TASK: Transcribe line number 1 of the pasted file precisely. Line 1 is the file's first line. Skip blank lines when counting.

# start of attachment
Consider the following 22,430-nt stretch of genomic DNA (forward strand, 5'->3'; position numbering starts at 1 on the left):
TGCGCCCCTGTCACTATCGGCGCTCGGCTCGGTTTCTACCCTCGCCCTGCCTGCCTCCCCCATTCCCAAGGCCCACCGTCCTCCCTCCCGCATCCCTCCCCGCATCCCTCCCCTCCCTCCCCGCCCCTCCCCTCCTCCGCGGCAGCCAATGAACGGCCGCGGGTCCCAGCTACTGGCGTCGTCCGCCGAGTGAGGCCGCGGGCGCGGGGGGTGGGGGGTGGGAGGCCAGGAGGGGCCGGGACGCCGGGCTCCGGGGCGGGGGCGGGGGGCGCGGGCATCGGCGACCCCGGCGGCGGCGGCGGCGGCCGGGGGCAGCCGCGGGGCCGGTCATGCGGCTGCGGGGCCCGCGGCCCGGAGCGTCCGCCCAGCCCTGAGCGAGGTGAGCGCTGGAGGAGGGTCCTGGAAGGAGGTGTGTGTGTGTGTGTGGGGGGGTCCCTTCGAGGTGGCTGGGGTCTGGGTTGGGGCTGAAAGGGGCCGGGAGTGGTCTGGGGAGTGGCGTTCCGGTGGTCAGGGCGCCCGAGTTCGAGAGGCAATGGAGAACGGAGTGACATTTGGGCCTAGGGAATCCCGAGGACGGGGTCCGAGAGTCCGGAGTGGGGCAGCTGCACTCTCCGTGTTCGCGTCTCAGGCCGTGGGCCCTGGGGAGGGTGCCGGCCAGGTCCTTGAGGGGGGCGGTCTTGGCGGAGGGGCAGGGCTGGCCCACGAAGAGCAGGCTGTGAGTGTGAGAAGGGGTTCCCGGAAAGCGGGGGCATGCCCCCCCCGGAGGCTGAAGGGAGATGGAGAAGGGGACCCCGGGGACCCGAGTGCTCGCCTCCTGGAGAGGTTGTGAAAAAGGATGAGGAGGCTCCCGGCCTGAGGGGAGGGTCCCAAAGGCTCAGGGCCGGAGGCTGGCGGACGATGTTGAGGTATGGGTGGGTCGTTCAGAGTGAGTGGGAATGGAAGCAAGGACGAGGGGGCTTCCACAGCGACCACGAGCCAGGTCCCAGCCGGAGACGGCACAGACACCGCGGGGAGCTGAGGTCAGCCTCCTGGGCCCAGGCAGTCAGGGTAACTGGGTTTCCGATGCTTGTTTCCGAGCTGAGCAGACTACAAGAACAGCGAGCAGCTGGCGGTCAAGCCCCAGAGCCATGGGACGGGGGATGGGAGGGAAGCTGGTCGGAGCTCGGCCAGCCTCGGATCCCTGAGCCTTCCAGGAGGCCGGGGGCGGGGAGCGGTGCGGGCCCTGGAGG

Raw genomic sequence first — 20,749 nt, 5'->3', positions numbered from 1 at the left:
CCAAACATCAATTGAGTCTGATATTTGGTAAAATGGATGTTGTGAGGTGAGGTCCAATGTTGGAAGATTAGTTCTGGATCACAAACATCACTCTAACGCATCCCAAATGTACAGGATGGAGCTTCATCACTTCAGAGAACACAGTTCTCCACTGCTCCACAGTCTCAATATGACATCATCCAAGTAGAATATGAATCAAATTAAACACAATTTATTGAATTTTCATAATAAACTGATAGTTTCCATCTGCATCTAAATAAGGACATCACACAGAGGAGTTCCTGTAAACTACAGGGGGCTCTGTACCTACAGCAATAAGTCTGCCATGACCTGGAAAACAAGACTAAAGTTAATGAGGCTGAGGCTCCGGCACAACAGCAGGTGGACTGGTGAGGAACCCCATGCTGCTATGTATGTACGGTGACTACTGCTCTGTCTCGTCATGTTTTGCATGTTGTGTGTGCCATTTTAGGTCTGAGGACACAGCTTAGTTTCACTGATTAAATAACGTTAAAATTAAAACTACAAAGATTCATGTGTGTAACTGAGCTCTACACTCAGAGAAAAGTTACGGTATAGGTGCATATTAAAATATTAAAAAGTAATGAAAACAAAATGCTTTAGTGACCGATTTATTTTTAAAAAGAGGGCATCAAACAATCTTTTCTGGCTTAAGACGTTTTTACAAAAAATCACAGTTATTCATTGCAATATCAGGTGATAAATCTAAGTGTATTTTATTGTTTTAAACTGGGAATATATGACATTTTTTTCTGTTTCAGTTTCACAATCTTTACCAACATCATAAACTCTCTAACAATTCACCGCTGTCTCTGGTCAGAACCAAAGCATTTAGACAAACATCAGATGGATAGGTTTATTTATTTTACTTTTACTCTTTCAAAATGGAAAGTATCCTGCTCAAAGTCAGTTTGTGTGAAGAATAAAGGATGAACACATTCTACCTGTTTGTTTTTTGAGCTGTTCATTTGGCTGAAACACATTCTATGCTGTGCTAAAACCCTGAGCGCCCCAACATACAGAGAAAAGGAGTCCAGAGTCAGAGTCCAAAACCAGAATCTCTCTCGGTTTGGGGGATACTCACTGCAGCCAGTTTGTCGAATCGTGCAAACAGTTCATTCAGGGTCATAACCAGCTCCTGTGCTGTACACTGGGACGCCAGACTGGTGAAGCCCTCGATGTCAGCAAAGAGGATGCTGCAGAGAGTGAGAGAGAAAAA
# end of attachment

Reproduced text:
Consider the following 22,430-nt stretch of genomic DNA (forward strand, 5'->3'; position numbering starts at 1 on the left):